Concept III: A lesson from Michael Roche

There is story told called, “The Real Meaning of Peace.” It goes like this:

“There once was a king who offered a prize to the artist who would paint the best picture of peace. Many artists tried. The king looked at all the pictures. But there were only two he really liked, and he had to choose between them.

One picture was of a calm lake. The lake was a perfect mirror for peaceful towering mountains all around it. Overhead was a blue sky with fluffy white clouds. All who saw this picture thought that it was a perfect picture of peace.

The other picture had mountains, too. But these were rugged and bare. Above was an angry sky, from which rain fell and in which lightning played. Down the side of the mountain tumbled a foaming waterfall. This did not look peaceful at all.

But when the king looked closely, he saw behind the waterfall a tiny bush growing in a crack in the rock. In the bush a mother bird had built her nest. There, in the midst of the rush of angry water, sat the mother bird on her nest – in perfect peace.

Which picture do you think won the prize? The king chose the second picture. Do you know why?

"Because," explained the king, "peace does not mean to be in a place where there is no noise, trouble, or hard work. Peace means to be in the midst of all those things and still be calm in your heart. That is the real meaning of peace."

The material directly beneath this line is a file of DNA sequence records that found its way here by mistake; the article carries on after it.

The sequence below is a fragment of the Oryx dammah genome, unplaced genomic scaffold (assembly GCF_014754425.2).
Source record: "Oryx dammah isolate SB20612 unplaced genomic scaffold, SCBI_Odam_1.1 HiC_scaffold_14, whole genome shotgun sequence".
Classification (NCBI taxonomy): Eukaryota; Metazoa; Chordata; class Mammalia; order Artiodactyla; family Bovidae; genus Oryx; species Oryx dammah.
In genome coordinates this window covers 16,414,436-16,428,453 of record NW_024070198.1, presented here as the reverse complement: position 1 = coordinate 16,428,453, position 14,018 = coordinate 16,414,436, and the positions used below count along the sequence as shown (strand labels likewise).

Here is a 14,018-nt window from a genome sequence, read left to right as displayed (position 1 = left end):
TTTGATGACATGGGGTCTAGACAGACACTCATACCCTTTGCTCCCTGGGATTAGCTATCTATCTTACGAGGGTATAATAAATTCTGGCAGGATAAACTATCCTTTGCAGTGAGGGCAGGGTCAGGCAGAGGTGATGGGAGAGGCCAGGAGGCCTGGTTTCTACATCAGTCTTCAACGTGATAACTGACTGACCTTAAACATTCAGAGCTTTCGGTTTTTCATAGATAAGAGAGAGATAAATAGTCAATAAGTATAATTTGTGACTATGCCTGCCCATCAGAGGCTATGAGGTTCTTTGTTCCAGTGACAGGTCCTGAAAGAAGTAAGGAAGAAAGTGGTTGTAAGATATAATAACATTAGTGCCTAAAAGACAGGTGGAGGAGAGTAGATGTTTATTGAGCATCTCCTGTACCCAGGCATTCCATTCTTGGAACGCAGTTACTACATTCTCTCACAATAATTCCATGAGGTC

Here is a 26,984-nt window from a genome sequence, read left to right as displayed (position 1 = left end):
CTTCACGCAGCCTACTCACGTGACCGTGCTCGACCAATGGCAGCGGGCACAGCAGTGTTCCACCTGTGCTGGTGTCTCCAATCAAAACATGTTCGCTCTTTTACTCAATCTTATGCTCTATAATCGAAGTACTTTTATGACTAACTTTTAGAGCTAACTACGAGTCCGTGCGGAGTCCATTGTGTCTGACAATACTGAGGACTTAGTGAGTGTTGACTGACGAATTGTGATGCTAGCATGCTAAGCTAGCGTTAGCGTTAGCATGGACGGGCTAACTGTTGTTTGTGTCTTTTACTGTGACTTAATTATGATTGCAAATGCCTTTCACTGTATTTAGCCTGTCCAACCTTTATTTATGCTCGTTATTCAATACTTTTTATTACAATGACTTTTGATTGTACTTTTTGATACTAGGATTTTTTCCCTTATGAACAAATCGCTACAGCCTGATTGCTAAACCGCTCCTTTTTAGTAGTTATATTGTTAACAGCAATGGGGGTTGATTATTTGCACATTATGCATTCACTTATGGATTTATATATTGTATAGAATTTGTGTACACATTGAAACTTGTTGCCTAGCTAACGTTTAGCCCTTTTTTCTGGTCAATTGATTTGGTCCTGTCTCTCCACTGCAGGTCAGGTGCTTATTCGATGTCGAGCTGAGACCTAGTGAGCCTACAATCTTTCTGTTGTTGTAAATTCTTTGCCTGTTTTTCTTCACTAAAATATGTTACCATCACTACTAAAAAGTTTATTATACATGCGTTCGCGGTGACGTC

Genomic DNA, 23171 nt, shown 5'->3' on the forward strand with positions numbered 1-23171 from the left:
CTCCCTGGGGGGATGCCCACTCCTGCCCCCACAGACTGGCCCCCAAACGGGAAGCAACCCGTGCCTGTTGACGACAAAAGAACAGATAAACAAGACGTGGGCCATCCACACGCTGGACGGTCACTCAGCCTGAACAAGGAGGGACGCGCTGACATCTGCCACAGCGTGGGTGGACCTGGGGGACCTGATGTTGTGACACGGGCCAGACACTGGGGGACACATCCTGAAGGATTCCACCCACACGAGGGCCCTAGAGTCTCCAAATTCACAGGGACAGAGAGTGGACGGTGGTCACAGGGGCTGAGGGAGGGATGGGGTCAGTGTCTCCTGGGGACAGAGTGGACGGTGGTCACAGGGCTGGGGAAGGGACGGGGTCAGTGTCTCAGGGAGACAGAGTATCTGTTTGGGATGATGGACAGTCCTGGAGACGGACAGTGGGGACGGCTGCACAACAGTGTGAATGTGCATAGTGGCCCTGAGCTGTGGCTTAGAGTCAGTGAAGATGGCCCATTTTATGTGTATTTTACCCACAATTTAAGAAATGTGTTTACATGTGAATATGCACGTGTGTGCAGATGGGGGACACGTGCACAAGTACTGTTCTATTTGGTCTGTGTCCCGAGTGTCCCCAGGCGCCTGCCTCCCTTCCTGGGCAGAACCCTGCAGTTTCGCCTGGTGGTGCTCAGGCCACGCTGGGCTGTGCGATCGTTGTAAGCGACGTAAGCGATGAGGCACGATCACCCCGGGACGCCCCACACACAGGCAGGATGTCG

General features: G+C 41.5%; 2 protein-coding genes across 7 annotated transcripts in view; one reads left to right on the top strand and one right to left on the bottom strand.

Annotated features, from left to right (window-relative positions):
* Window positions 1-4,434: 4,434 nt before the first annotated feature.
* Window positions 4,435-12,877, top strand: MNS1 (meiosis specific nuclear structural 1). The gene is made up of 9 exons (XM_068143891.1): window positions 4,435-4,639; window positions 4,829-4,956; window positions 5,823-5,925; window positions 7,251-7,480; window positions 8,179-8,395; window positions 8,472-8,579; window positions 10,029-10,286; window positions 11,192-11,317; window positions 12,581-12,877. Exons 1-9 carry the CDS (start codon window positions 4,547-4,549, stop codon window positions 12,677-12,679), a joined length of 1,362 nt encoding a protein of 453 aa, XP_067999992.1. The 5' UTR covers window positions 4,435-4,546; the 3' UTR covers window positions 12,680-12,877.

I found this story on a website called IamSpiritual.com. So what does this story have to do with Drama Teacher Michael Roche?

Just five days ago, Mr. Roche wrote me the following email with Peace as the heading:

“Hello Dr. Ford,

It's funny that Peace is the theme this year, and crazy enough, can be found in my bathroom.

(It's okay to laugh). But we have a quote in a frame:

"PEACE. It does not mean to be in a place where there is no noise, trouble or hard work. It means to be in the midst of all those things and still be calm in your heart."

Have a wonderful school year.”

Yes, from the King of Thrones Michael Roche and his throne room, the exact same quote that I found embedded in and as the moral of the story of “The Real meaning of Peace!”

A lesson from Michael Roche and “The Real Meaning of Peace” story: How can you be in the midst of noise, trouble, hard work and similar things and find peace in your heart?

The Quaker Peace Testimony, active peacemaking, and peace in your heart – these are three quick concepts I offer you, today – this beginning of school and as we explore peace as our Testimony for the year.

The Peace Testimony, active peacemaking, and peace in your heart.

Perhaps like Margaret Fell, these things will be our testimony to the world.

Welcome to this new school year. I know it will be one of great learning and growth, friendships, and even challenges. Yet, I know that if we use peace to guide our actions with each other, it will be a year like no other.

Thank you.



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Penn Charter

A Friends School for Girls and Boys, Pre-K to 12

3000 West School House Lane Philadelphia, PA 19144 215.844.3460